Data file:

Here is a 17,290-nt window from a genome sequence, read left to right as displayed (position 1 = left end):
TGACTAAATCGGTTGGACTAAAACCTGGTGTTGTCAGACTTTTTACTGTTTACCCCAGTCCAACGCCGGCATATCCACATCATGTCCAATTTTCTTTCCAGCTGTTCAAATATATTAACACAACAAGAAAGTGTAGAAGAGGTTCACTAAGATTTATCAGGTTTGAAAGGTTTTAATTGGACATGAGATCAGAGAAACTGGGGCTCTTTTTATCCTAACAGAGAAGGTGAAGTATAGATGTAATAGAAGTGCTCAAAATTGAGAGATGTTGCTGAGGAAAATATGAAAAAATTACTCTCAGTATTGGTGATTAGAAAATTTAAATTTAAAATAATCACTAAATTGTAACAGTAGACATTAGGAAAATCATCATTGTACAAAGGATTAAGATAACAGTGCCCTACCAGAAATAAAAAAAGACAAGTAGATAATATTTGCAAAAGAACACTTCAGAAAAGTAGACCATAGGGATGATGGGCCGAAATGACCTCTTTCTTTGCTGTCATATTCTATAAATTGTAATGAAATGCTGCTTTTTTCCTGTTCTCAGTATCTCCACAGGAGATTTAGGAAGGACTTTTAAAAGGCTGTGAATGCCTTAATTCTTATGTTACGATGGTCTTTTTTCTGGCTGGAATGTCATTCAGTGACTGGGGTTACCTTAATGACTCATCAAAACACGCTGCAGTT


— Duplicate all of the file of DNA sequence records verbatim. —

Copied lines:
Here is a 17,290-nt window from a genome sequence, read left to right as displayed (position 1 = left end):
TGACTAAATCGGTTGGACTAAAACCTGGTGTTGTCAGACTTTTTACTGTTTACCCCAGTCCAACGCCGGCATATCCACATCATGTCCAATTTTCTTTCCAGCTGTTCAAATATATTAACACAACAAGAAAGTGTAGAAGAGGTTCACTAAGATTTATCAGGTTTGAAAGGTTTTAATTGGACATGAGATCAGAGAAACTGGGGCTCTTTTTATCCTAACAGAGAAGGTGAAGTATAGATGTAATAGAAGTGCTCAAAATTGAGAGATGTTGCTGAGGAAAATATGAAAAAATTACTCTCAGTATTGGTGATTAGAAAATTTAAATTTAAAATAATCACTAAATTGTAACAGTAGACATTAGGAAAATCATCATTGTACAAAGGATTAAGATAACAGTGCCCTACCAGAAATAAAAAAAGACAAGTAGATAATATTTGCAAAAGAACACTTCAGAAAAGTAGACCATAGGGATGATGGGCCGAAATGACCTCTTTCTTTGCTGTCATATTCTATAAATTGTAATGAAATGCTGCTTTTTTCCTGTTCTCAGTATCTCCACAGGAGATTTAGGAAGGACTTTTAAAAGGCTGTGAATGCCTTAATTCTTATGTTACGATGGTCTTTTTTCTGGCTGGAATGTCATTCAGTGACTGGGGTTACCTTAATGACTCATCAAAACACGCTGCAGTT